Geophysical Research Letters

Implications of Arctic sea ice changes for North Atlantic deep convection and the meridional overturning circulation in CCSM4-CMIP5 simulations

Authors


Corresponding author: A. Jahn, National Center for Atmospheric Research, 1850 Table Mesa Drive, Boulder, CO 80305, USA. (ajahn@ucar.edu)

Abstract

[1] Using CCSM4 climate simulations for 1850–2300 with four different future forcing scenarios, we show that the maximum strength of the Atlantic meridional overturning circulation (MOC) decreases proportionally to the applied CO2 forcing. This weakening of the overturning is caused by a reduction or shut down of North Atlantic (NA) deep convection due to a surface freshening. In the Labrador Sea, the surface freshening is caused by strongly increased liquid freshwater exports from the Arctic, which are largely due to the decrease in the Arctic sea ice cover. In the strongest forcing scenario (RCP8.5), the Arctic becomes summer ice-free by the end of the 21st century and year-round ice-free by the end of the 23rd century. As a result of the associated freshening, all NA deep convection ceases by 2145, which leads to a 72% (18 Sv) decrease of the MOC strength by the end of the simulation in 2300.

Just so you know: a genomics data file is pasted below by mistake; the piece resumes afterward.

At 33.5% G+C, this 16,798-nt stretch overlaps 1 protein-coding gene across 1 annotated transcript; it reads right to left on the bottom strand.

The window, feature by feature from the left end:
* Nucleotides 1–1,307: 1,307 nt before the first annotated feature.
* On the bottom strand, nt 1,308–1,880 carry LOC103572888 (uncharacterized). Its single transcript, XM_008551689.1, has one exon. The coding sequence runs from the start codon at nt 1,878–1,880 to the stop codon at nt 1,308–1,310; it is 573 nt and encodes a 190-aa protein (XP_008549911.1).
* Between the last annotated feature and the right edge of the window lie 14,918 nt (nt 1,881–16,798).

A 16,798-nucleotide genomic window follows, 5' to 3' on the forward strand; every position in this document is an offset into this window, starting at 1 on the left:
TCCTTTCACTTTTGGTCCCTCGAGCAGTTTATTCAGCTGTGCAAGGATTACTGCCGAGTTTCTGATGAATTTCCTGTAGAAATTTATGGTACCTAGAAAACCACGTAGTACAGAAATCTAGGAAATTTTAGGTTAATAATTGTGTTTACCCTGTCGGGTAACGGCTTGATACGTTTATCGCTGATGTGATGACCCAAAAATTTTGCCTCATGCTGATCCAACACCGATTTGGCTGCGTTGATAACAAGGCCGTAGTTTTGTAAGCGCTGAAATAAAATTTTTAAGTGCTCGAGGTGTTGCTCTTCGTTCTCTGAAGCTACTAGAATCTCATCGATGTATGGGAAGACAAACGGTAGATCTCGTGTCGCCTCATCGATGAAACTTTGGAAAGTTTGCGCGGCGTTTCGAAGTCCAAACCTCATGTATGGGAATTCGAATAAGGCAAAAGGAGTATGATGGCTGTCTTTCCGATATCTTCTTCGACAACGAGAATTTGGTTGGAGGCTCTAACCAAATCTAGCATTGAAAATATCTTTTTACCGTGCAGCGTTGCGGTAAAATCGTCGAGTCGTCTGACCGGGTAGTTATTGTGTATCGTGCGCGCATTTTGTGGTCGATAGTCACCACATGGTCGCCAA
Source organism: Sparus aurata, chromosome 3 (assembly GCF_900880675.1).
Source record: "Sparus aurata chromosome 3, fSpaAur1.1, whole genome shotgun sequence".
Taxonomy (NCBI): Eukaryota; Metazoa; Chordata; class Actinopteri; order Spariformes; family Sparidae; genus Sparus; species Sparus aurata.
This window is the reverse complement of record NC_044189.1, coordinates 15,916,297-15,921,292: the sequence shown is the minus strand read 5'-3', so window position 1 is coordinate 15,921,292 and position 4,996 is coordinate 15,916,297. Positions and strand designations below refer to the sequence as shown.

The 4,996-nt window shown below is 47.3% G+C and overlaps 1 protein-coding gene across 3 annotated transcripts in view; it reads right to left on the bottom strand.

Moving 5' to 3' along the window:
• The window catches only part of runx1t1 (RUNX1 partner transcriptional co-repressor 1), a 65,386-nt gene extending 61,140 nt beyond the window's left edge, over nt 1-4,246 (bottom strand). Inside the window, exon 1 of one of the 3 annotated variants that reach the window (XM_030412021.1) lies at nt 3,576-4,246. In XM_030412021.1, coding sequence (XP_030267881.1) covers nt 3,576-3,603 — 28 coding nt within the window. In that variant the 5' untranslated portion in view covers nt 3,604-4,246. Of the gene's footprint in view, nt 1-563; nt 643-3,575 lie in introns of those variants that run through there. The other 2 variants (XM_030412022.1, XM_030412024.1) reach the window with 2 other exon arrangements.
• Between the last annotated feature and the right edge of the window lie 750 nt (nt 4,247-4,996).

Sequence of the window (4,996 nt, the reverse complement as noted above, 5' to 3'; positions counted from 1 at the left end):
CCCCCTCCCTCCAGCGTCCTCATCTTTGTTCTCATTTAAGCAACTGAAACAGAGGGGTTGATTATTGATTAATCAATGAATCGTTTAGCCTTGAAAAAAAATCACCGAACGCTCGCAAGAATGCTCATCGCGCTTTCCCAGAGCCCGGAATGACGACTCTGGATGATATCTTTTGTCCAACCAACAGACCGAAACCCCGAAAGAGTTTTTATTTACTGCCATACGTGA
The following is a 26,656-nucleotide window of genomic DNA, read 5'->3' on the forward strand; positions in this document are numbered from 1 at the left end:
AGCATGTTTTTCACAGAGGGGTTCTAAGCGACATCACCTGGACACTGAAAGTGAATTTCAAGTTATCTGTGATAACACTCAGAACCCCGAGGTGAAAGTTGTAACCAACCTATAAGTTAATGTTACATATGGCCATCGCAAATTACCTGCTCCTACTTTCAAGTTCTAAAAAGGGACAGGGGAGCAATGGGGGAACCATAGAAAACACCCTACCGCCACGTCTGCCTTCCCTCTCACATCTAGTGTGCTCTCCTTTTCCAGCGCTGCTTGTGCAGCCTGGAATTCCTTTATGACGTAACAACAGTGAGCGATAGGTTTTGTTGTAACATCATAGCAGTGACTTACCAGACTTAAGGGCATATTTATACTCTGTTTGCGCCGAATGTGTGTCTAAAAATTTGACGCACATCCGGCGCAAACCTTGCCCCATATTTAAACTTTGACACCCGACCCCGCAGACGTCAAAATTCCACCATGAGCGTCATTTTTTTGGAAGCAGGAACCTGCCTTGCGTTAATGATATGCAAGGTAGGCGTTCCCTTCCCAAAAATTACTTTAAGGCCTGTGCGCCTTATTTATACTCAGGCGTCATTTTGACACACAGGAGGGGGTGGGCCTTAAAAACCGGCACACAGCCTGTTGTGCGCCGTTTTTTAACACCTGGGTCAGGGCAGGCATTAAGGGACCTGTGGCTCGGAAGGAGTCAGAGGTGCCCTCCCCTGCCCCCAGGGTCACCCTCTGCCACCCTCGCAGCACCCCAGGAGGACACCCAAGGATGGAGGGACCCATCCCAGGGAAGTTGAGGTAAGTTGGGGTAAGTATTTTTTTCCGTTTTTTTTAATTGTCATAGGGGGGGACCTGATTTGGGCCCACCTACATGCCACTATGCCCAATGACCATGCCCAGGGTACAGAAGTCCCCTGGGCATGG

1 Motivation